The Japanese Pavilion: A Chance Encounter or Political Engineering?
The history of Japan Pavilion dates back to 1950s. In 1956, Japan installed a cross-tradition and modern, concrete-structured pavilion designed by Takamasa Yoshitaka in Giardini, giving in to the decades-long request of Italian government to participate to the Venice Biennale. The construction was initiated by the Ministry of Foreign Affairs (MOFA), financially, though, largely dependent on an entrepreneur named Shinjiro Ishibashi, the founder of Bridgestone Tire.
Ever since the Italian government took over the administration of the Biennale from Venice in 1930, Italy had insistently demanded Japan to be more involved in the biennial cultural – and political − banquet. The pavilion negotiation between the countries, however, was to halt during 1940s as the war broke out. It was in 1952 when MOFA dispatched official envoys for the first time to Venice. Consequently, Japan was suggested the site for their installation by Italy.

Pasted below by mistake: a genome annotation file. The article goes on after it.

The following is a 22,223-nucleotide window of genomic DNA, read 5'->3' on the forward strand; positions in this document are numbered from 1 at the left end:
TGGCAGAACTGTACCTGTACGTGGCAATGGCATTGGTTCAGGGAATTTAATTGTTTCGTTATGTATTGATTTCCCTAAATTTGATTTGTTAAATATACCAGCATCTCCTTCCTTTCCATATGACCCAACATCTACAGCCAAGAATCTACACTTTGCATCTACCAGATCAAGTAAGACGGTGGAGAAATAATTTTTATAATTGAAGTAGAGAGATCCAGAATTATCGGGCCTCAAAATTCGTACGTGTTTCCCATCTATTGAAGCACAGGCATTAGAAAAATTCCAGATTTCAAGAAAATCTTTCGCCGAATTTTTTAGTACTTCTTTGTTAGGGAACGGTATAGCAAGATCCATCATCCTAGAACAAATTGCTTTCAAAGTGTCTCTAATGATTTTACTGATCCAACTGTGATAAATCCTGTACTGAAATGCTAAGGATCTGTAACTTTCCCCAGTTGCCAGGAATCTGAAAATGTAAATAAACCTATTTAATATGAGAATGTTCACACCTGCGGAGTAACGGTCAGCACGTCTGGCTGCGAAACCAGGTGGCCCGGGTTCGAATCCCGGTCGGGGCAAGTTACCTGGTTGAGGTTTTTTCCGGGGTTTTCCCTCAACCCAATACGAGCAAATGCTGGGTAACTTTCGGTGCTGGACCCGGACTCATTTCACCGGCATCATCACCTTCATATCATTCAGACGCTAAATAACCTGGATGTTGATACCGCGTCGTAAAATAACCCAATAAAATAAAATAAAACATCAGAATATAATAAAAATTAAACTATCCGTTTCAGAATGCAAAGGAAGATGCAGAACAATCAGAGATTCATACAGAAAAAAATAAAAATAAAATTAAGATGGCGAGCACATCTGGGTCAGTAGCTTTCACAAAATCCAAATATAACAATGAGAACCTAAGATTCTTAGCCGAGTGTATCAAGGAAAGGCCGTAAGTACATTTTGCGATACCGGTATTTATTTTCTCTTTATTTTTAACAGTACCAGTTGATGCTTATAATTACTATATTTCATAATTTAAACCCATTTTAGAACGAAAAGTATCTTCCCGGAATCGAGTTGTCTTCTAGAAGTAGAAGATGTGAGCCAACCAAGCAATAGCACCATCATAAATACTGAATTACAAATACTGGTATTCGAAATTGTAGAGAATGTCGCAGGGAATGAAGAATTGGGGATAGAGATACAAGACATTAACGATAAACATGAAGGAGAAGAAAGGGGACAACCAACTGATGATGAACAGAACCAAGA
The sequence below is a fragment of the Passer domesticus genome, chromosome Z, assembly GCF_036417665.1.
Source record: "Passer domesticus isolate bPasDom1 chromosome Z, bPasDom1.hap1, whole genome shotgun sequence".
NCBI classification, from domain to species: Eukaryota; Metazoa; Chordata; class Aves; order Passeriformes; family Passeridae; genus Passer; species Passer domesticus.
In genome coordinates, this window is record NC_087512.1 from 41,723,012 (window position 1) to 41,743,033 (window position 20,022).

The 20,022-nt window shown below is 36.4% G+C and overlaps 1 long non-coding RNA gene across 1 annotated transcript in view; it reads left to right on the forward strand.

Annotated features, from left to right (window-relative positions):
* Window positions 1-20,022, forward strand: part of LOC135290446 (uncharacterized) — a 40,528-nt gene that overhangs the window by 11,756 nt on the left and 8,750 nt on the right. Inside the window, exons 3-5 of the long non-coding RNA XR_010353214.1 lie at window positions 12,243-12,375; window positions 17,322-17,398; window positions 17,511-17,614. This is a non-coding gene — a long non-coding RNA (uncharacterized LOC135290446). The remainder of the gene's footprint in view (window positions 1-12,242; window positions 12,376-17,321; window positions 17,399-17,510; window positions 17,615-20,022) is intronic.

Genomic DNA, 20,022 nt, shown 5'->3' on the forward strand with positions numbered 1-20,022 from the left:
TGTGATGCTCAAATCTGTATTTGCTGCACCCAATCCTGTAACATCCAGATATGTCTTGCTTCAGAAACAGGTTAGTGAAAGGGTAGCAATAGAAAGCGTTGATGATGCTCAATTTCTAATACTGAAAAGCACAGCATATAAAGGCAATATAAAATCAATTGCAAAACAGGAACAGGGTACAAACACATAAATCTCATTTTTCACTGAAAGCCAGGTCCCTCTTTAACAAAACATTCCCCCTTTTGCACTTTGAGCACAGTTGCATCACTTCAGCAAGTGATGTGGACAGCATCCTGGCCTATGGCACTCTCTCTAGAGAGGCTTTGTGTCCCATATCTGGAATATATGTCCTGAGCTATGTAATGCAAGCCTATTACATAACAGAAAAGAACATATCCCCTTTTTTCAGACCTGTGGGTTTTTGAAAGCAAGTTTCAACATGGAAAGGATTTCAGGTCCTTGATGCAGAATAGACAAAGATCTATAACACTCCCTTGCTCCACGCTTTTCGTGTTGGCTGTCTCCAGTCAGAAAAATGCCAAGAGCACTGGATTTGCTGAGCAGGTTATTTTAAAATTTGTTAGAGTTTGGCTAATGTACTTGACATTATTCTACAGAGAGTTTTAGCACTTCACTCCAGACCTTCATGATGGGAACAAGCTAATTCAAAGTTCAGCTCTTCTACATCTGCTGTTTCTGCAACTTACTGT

From 1974 onwards, the Japanese pavilion has been administrated by an Incorporated Administrative Agency – the Japan Foundation – which was originally founded as a fringe organization of the MOFA in 1972; this year’s Japanese ambassador to Venice is L.A.-based artist Toki Tanaka, who is called home for the installation.
Recontextualizing the aftermath of the Fukushima disaster in 2011, Tanaka tries to make ultra-diplomatic conversation with the viewers on our behavior and its uncertainty. We are all invited at his table. Who is ready to attend?Sayuri Okamoto and Marco Mazzi